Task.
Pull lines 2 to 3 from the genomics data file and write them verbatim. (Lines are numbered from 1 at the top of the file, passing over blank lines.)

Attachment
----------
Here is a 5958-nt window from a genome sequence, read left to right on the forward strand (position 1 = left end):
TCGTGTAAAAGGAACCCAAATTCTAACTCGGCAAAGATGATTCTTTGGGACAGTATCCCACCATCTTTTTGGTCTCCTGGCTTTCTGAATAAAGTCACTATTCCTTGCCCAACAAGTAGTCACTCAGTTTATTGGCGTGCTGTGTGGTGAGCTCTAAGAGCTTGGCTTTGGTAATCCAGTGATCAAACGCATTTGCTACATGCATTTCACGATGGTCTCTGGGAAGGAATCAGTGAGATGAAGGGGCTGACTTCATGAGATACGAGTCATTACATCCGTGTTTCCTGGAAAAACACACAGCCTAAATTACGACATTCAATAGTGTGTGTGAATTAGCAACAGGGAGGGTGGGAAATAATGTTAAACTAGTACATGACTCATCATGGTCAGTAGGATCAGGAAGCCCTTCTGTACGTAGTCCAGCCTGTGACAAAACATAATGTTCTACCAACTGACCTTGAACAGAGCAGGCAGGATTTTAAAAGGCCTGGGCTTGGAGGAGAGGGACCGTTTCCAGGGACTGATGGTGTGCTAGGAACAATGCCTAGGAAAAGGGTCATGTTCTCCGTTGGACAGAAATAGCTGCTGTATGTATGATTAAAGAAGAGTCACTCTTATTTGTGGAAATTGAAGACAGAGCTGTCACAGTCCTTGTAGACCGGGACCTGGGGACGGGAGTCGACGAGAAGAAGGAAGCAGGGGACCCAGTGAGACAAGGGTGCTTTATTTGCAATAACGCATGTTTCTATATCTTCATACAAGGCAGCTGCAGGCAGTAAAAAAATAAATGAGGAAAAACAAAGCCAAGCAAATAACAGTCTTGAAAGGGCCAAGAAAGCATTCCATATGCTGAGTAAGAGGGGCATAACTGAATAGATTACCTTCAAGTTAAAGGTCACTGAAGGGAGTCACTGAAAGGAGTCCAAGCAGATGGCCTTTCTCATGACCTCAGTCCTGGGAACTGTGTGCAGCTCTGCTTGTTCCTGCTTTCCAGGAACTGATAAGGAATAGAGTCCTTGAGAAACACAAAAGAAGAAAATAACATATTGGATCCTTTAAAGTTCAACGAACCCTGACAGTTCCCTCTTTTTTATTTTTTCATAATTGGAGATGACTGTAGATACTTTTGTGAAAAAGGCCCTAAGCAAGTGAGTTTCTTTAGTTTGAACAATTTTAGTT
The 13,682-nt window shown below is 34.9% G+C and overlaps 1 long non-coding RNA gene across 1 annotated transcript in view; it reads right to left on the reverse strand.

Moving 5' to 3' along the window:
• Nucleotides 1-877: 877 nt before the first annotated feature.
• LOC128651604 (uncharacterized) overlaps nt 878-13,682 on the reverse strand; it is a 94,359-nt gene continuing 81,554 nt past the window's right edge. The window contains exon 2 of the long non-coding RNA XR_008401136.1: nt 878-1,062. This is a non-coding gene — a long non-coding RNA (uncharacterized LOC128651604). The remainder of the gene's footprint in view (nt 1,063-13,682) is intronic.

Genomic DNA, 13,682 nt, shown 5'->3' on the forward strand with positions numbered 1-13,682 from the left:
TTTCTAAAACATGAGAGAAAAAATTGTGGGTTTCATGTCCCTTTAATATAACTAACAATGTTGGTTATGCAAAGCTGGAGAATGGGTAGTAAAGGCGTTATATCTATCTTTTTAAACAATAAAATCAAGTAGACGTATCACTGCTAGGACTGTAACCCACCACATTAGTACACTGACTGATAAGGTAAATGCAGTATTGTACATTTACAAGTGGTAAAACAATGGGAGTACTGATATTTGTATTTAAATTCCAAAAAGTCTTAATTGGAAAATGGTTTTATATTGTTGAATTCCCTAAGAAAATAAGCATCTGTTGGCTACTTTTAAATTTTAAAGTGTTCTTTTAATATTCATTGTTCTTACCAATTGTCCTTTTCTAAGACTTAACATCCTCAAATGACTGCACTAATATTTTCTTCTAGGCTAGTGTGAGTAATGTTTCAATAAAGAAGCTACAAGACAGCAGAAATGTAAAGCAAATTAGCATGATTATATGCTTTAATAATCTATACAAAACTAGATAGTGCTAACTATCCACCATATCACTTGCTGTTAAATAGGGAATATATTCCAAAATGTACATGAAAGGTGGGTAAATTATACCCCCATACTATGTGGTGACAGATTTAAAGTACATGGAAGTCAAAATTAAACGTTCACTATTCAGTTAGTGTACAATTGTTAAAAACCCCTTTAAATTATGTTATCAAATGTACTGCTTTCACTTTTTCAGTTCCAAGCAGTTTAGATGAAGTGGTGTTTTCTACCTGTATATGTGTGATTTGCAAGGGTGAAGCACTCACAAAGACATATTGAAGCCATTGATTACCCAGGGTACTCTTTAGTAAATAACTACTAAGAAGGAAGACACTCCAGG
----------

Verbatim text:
TCGTGTAAAAGGAACCCAAATTCTAACTCGGCAAAGATGATTCTTTGGGACAGTATCCCACCATCTTTTTGGTCTCCTGGCTTTCTGAATAAAGTCACTATTCCTTGCCCAACAAGTAGTCACTCAGTTTATTGGCGTGCTGTGTGGTGAGCTCTAAGAGCTTGGCTTTGGTAATCCAGTGATCAAACGCATTTGCTACATGCATTTCACGATGGTCTCTGGGAAGGAATCAGTGAGATGAAGGGGCTGACTTCATGAGATACGAGTCATTACATCCGTGTTTCCTGGAAAAACACACAGCCTAAATTACGACATTCAATAGTGTGTGTGAATTAGCAACAGGGAGGGTGGGAAATAATGTTAAACTAGTACATGACTCATCATGGTCAGTAGGATCAGGAAGCCCTTCTGTACGTAGTCCAGCCTGTGACAAAACATAATGTTCTACCAACTGACCTTGAACAGAGCAGGCAGGATTTTAAAAGGCCTGGGCTTGGAGGAGAGGGACCGTTTCCAGGGACTGATGGTGTGCTAGGAACAATGCCTAGGAAAAGGGTCATGTTCTCCGTTGGACAGAAATAGCTGCTGTATGTATGATTAAAGAAGAGTCACTCTTATTTGTGGAAATTGAAGACAGAGCTGTCACAGTCCTTGTAGACCGGGACCTGGGGACGGGAGTCGACGAGAAGAAGGAAGCAGGGGACCCAGTGAGACAAGGGTGCTTTATTTGCAATAACGCATGTTTCTATATCTTCATACAAGGCAGCTGCAGGCAGTAAAAAAATAAATGAGGAAAAACAAAGCCAAGCAAATAACAGTCTTGAAAGGGCCAAGAAAGCATTCCATATGCTGAGTAAGAGGGGCATAACTGAATAGATTACCTTCAAGTTAAAGGTCACTGAAGGGAGTCACTGAAAGGAGTCCAAGCAGATGGCCTTTCTCATGACCTCAGTCCTGGGAACTGTGTGCAGCTCTGCTTGTTCCTGCTTTCCAGGAACTGATAAGGAATAGAGTCCTTGAGAAACACAAAAGAAGAAAATAACATATTGGATCCTTTAAAGTTCAACGAACCCTGACAGTTCCCTCTTTTTTATTTTTTCATAATTGGAGATGACTGTAGATACTTTTGTGAAAAAGGCCCTAAGCAAGTGAGTTTCTTTAGTTTGAACAATTTTAGTT
The 13,682-nt window shown below is 34.9% G+C and overlaps 1 long non-coding RNA gene across 1 annotated transcript in view; it reads right to left on the reverse strand.